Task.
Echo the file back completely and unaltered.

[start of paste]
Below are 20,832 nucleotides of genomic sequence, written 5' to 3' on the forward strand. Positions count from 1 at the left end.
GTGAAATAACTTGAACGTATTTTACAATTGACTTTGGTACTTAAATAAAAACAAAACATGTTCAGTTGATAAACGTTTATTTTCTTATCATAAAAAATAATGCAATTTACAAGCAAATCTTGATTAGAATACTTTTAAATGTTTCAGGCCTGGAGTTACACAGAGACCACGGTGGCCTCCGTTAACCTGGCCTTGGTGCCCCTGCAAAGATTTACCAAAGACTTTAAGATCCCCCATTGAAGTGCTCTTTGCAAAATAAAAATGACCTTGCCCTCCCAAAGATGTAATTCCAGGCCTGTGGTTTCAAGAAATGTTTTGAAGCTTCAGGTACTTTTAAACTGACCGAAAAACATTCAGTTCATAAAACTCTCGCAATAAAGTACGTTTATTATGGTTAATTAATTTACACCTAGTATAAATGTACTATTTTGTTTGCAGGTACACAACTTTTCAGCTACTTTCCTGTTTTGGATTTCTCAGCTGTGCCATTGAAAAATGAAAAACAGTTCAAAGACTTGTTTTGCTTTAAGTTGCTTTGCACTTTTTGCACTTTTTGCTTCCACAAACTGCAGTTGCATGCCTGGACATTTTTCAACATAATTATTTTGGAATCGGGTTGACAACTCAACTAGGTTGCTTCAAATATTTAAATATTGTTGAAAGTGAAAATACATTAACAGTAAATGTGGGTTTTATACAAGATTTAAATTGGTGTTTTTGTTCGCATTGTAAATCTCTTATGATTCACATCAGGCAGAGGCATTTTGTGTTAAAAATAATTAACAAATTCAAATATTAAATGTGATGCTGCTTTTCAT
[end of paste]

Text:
Below are 20,832 nucleotides of genomic sequence, written 5' to 3' on the forward strand. Positions count from 1 at the left end.
GTGAAATAACTTGAACGTATTTTACAATTGACTTTGGTACTTAAATAAAAACAAAACATGTTCAGTTGATAAACGTTTATTTTCTTATCATAAAAAATAATGCAATTTACAAGCAAATCTTGATTAGAATACTTTTAAATGTTTCAGGCCTGGAGTTACACAGAGACCACGGTGGCCTCCGTTAACCTGGCCTTGGTGCCCCTGCAAAGATTTACCAAAGACTTTAAGATCCCCCATTGAAGTGCTCTTTGCAAAATAAAAATGACCTTGCCCTCCCAAAGATGTAATTCCAGGCCTGTGGTTTCAAGAAATGTTTTGAAGCTTCAGGTACTTTTAAACTGACCGAAAAACATTCAGTTCATAAAACTCTCGCAATAAAGTACGTTTATTATGGTTAATTAATTTACACCTAGTATAAATGTACTATTTTGTTTGCAGGTACACAACTTTTCAGCTACTTTCCTGTTTTGGATTTCTCAGCTGTGCCATTGAAAAATGAAAAACAGTTCAAAGACTTGTTTTGCTTTAAGTTGCTTTGCACTTTTTGCACTTTTTGCTTCCACAAACTGCAGTTGCATGCCTGGACATTTTTCAACATAATTATTTTGGAATCGGGTTGACAACTCAACTAGGTTGCTTCAAATATTTAAATATTGTTGAAAGTGAAAATACATTAACAGTAAATGTGGGTTTTATACAAGATTTAAATTGGTGTTTTTGTTCGCATTGTAAATCTCTTATGATTCACATCAGGCAGAGGCATTTTGTGTTAAAAATAATTAACAAATTCAAATATTAAATGTGATGCTGCTTTTCAT